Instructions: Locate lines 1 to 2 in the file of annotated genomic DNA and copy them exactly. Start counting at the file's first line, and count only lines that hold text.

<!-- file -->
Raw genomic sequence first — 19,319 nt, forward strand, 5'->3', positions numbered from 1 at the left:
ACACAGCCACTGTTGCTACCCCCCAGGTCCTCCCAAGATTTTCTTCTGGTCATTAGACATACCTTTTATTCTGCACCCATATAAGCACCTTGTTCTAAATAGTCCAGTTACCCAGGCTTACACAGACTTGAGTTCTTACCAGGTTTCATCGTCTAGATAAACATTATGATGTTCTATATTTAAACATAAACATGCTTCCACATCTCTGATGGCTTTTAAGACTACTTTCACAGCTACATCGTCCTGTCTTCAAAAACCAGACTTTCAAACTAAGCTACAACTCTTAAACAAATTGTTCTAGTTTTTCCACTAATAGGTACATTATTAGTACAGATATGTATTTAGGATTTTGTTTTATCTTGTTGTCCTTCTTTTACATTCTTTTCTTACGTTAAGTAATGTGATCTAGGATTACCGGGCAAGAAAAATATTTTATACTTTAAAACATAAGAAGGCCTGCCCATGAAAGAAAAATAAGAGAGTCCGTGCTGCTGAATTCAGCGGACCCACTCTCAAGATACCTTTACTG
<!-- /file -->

Raw genomic sequence first — 19,319 nt, forward strand, 5'->3', positions numbered from 1 at the left:
ACACAGCCACTGTTGCTACCCCCCAGGTCCTCCCAAGATTTTCTTCTGGTCATTAGACATACCTTTTATTCTGCACCCATATAAGCACCTTGTTCTAAATAGTCCAGTTACCCAGGCTTACACAGACTTGAGTTCTTACCAGGTTTCATCGTCTAGATAAACATTATGATGTTCTATATTTAAACATAAACATGCTTCCACATCTCTGATGGCTTTTAAGACTACTTTCACAGCTACATCGTCCTGTCTTCAAAAACCAGACTTTCAAACTAAGCTACAACTCTTAAACAAATTGTTCTAGTTTTTCCACTAATAGGTACATTATTAGTACAGATATGTATTTAGGATTTTGTTTTATCTTGTTGTCCTTCTTTTACATTCTTTTCTTACGTTAAGTAATGTGATCTAGGATTACCGGGCAAGAAAAATATTTTATACTTTAAAACATAAGAAGGCCTGCCCATGAAAGAAAAATAAGAGAGTCCGTGCTGCTGAATTCAGCGGACCCACTCTCAAGATACCTTTACTG